# Ising model on a nearest neighbor random graph 3D

This is another example including Ising model where the underlying graph is a random nearest neighbor graph on plane.

using EasyABM

## Step 1: Create Model

In this model we will work solely with the graph and won't need agents. We initially create an empty graph, and then create our model as follows.

graph = dynamic_simple_graph(0) # in a dynamic graph nodes and edges can be added or deleted.
model = create_graph_model(graph, temp = 2.0, coupl = 2.5, nns = 5, vis_space="3d")

## Step 2: Initialise the model

In the initialiser! function we create a list of n = 100 random points in the plane and fill our graph with n nodes and set the position of ith node to the ith random point. We then link each node to its nns number of nearest neighbors and randomly set each node's color to either cl"black" or cl"red" and set spin value to +1 for cl"black" nodes and -1 for cl"red" nodes. In the init_model! function, the argument props_to_record specifies the nodes properties which we want to record during model run.

using NearestNeighbors
const n=100;
vecs = rand(3, n) .* 10
kdtree = KDTree(vecs,leafsize=1)

function initialiser!(model)
flush_graph!(model) # deletes all nodes and edges
add_nodes!(n, model, color = cl"black", spin =1) # adds n nodes to model's graph with all the nodes having color black and spin 1
for i in 1:n
model.graph.nodesprops[i].pos3 = (vecs[1,i], vecs[2,i], vecs[3,i]) # set positions of nodes in the 3d space
indices, _ = knn(kdtree, vecs[:,i], model.properties.nns, true) # indices of nearest neighboring vectors
for j in indices
if j!=i
create_edge!(i,j, model)
end
end
if rand()<0.5
model.graph.nodesprops[i].spin = 1
model.graph.nodesprops[i].color = cl"black"
else
model.graph.nodesprops[i].spin = -1
model.graph.nodesprops[i].color = cl"red"
end
end
end
init_model!(model, initialiser= initialiser!, props_to_record = Dict("nodes"=>Set([:color, :spin])))
draw_graph(model.graph)

## Step 3: Defining the step_rule! and running the model

In this step we implement the step logic of the Ising model in the step_rule! function and run the model for 100 steps. At each step of the simulation we take 100 Monte Carlo steps, where in each Monte Carlo step a node is selected at random and its spin and color values are flipped if the Ising energy condition is satisfied.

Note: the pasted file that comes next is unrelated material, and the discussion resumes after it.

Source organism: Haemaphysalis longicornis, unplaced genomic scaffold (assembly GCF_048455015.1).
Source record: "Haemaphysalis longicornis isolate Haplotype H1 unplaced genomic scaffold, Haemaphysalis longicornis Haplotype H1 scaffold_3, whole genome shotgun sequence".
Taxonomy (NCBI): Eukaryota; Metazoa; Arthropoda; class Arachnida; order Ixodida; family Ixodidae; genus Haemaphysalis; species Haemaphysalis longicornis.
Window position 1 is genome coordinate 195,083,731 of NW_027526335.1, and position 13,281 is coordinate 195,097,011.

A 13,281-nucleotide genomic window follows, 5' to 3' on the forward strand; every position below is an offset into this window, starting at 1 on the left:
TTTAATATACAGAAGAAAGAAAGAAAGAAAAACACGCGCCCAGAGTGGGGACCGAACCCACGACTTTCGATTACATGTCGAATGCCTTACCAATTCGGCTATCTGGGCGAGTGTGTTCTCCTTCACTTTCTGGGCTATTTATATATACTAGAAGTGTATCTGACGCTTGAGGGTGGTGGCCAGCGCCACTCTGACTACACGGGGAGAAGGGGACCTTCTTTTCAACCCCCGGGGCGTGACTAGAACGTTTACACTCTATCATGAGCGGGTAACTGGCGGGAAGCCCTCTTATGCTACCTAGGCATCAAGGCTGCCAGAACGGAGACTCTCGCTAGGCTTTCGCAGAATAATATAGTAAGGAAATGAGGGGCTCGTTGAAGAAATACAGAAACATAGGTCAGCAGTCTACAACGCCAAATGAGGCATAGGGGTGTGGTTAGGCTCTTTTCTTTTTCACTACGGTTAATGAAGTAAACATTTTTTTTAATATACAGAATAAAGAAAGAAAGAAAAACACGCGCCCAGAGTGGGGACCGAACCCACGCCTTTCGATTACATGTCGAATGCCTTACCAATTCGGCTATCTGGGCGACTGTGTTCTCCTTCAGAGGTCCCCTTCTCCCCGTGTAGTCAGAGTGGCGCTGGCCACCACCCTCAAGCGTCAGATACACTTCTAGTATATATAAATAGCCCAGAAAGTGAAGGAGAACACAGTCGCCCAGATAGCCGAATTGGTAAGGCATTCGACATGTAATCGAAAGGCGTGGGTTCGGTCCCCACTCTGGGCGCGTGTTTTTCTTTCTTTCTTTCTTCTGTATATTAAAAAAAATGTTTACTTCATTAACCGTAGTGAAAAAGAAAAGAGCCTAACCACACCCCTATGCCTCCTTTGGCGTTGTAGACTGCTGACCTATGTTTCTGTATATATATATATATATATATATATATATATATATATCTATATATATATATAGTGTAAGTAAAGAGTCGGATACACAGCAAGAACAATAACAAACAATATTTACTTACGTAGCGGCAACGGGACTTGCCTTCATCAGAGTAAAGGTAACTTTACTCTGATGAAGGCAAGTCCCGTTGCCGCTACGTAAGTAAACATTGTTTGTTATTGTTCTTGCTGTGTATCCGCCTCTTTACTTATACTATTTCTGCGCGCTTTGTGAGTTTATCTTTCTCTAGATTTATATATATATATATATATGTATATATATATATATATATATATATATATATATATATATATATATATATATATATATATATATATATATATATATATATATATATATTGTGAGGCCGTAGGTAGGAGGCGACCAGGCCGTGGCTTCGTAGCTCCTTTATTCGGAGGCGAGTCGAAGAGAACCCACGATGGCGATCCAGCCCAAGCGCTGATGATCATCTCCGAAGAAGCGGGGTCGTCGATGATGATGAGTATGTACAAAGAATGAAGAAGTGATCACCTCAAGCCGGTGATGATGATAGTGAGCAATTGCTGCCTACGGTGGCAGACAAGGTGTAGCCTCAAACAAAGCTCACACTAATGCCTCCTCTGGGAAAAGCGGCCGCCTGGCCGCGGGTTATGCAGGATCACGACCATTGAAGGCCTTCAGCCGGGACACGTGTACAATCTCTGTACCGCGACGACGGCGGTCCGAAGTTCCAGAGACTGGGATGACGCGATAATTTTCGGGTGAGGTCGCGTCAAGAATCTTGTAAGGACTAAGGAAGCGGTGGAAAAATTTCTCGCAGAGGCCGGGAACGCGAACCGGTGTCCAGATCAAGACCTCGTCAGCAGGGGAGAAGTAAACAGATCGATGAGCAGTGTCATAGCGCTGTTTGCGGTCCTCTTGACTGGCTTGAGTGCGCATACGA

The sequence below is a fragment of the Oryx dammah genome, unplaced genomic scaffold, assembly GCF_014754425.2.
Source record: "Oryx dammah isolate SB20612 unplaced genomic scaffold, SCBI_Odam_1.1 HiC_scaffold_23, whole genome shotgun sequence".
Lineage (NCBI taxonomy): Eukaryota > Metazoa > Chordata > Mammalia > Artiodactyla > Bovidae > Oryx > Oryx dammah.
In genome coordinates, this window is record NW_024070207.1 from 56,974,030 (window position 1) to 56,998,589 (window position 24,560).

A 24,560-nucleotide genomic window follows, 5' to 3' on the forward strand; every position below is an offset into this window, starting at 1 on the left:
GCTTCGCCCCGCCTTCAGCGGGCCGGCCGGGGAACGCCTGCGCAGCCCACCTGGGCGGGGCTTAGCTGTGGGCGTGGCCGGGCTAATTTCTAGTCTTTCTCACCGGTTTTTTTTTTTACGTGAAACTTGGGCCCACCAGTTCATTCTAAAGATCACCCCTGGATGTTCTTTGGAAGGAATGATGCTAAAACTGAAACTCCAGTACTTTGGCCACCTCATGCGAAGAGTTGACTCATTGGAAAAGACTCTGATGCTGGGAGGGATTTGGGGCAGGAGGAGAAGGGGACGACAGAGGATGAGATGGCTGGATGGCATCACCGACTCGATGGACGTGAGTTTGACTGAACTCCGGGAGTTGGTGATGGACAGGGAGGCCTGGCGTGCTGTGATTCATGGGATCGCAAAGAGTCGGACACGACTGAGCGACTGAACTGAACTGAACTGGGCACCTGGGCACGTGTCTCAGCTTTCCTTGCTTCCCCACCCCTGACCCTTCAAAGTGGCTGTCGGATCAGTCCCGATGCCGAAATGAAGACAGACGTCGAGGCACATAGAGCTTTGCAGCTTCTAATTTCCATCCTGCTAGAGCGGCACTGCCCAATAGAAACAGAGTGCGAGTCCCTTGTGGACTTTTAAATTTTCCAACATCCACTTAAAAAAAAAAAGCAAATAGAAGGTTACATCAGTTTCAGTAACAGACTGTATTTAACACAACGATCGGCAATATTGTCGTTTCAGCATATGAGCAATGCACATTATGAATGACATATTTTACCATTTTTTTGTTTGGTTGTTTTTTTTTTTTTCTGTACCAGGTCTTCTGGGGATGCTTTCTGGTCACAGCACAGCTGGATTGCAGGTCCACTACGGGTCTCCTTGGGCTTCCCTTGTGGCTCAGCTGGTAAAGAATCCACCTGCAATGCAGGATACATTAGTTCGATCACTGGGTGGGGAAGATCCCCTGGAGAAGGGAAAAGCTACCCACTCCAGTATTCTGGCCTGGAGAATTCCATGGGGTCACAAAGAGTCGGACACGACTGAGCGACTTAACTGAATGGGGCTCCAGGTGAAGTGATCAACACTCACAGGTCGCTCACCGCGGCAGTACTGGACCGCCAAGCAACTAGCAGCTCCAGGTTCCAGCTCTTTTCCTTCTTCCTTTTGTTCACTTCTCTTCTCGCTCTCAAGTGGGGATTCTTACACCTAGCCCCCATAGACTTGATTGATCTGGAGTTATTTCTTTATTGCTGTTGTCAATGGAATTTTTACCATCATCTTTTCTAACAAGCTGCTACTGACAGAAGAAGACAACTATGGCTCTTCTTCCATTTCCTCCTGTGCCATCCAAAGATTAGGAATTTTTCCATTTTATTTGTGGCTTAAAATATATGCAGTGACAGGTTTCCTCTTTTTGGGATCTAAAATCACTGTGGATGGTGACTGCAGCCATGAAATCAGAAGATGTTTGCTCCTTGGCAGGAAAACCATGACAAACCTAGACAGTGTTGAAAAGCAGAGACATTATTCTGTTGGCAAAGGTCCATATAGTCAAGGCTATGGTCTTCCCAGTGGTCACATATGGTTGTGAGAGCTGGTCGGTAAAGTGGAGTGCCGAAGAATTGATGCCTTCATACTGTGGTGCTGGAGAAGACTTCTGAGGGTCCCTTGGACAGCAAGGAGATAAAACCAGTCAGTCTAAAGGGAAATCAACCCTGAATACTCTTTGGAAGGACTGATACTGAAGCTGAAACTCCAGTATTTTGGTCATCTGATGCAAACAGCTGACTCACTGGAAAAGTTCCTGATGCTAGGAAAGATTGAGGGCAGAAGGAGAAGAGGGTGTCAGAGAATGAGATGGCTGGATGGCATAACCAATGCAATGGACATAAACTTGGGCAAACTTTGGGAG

function step_rule!(model)
for i in 1:100
random_node = rand(1:n)
spin = model.graph.nodesprops[random_node].spin
nbr_nodes = neighbor_nodes(random_node, model)
de = 0.0
for node in nbr_nodes
nbr_spin = model.graph.nodesprops[node].spin
de += spin*nbr_spin
end
de = 2*model.properties.coupl * de
if (de < 0) || (rand() < exp(-de/model.properties.temp))
model.graph.nodesprops[random_node].spin = - spin
model.graph.nodesprops[random_node].color = spin == -1 ? cl"black" : cl"red"
end
end
end
run_model!(model, steps = 100, step_rule = step_rule!)

## Step 4: Visualisation

In order to draw the model at a specific frame, say 4th, one can use draw_frame(model, frame = 4). If one wants to see the animation of the model run, it can be done as

animate_sim(model)

After defining the step_rule! function we can also choose to create an interactive application (which currently works in Jupyter with WebIO installation) as shown below. It is recommended to define a fresh model and not initialise it with init_model! or run with run_model! before creating interactive app.

graph = dynamic_simple_graph(0)

model = create_graph_model(graph, temp = 2.0, coupl = 2.5, nns = 5, vis_space="3d")

create_interactive_app(model, initialiser= initialiser!,
props_to_record = Dict("nodes"=>Set([:color, :spin])),
step_rule= step_rule!,
model_controls=[(:temp, "slider", 0.05:0.05:5.0),
(:coupl, "slider", 0.01:0.1:5.0),
(:nns, "slider", 2:10)],
node_plots = Dict("magnetisation"=> x -> x.spin),
frames=100) 

## Step 4: Fetch Data

In this step we fetch the data of average spin of nodes (also called magnetisation) and plot the result as follows.

df = get_nodes_avg_props(model, node -> node.spin, labels=["magnetisation"], plot_result = true)

## References

1. https://en.wikipedia.org/wiki/Ising_model